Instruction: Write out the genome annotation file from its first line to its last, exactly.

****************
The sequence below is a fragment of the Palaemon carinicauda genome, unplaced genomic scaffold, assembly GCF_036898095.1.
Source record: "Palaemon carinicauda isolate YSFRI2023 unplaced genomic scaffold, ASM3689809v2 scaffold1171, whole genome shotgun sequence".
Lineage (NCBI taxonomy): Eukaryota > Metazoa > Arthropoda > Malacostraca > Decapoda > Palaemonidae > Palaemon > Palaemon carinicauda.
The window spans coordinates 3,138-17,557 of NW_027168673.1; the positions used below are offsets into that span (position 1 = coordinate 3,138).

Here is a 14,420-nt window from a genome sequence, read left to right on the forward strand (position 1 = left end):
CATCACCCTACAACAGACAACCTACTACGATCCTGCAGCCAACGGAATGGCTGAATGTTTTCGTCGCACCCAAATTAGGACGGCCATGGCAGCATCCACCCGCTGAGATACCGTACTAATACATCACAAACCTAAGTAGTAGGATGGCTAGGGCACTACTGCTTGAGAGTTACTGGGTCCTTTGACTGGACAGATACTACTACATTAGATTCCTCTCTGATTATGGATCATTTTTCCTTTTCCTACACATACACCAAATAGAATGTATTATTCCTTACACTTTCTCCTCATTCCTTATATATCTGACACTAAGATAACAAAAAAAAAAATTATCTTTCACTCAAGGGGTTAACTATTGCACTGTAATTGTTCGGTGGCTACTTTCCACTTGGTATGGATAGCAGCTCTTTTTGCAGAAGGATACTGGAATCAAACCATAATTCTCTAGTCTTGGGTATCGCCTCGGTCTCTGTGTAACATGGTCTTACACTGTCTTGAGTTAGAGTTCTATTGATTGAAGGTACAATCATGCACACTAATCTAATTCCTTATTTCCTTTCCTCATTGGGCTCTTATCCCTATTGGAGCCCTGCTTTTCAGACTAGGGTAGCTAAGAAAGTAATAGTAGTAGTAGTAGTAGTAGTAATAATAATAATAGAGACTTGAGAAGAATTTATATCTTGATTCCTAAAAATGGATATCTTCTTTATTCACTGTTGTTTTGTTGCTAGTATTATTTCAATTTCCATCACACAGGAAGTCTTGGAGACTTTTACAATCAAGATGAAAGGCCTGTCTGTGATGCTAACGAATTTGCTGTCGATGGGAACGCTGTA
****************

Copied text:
The sequence below is a fragment of the Palaemon carinicauda genome, unplaced genomic scaffold, assembly GCF_036898095.1.
Source record: "Palaemon carinicauda isolate YSFRI2023 unplaced genomic scaffold, ASM3689809v2 scaffold1171, whole genome shotgun sequence".
Lineage (NCBI taxonomy): Eukaryota > Metazoa > Arthropoda > Malacostraca > Decapoda > Palaemonidae > Palaemon > Palaemon carinicauda.
The window spans coordinates 3,138-17,557 of NW_027168673.1; the positions used below are offsets into that span (position 1 = coordinate 3,138).

Here is a 14,420-nt window from a genome sequence, read left to right on the forward strand (position 1 = left end):
CATCACCCTACAACAGACAACCTACTACGATCCTGCAGCCAACGGAATGGCTGAATGTTTTCGTCGCACCCAAATTAGGACGGCCATGGCAGCATCCACCCGCTGAGATACCGTACTAATACATCACAAACCTAAGTAGTAGGATGGCTAGGGCACTACTGCTTGAGAGTTACTGGGTCCTTTGACTGGACAGATACTACTACATTAGATTCCTCTCTGATTATGGATCATTTTTCCTTTTCCTACACATACACCAAATAGAATGTATTATTCCTTACACTTTCTCCTCATTCCTTATATATCTGACACTAAGATAACAAAAAAAAAAATTATCTTTCACTCAAGGGGTTAACTATTGCACTGTAATTGTTCGGTGGCTACTTTCCACTTGGTATGGATAGCAGCTCTTTTTGCAGAAGGATACTGGAATCAAACCATAATTCTCTAGTCTTGGGTATCGCCTCGGTCTCTGTGTAACATGGTCTTACACTGTCTTGAGTTAGAGTTCTATTGATTGAAGGTACAATCATGCACACTAATCTAATTCCTTATTTCCTTTCCTCATTGGGCTCTTATCCCTATTGGAGCCCTGCTTTTCAGACTAGGGTAGCTAAGAAAGTAATAGTAGTAGTAGTAGTAGTAGTAATAATAATAATAGAGACTTGAGAAGAATTTATATCTTGATTCCTAAAAATGGATATCTTCTTTATTCACTGTTGTTTTGTTGCTAGTATTATTTCAATTTCCATCACACAGGAAGTCTTGGAGACTTTTACAATCAAGATGAAAGGCCTGTCTGTGATGCTAACGAATTTGCTGTCGATGGGAACGCTGTA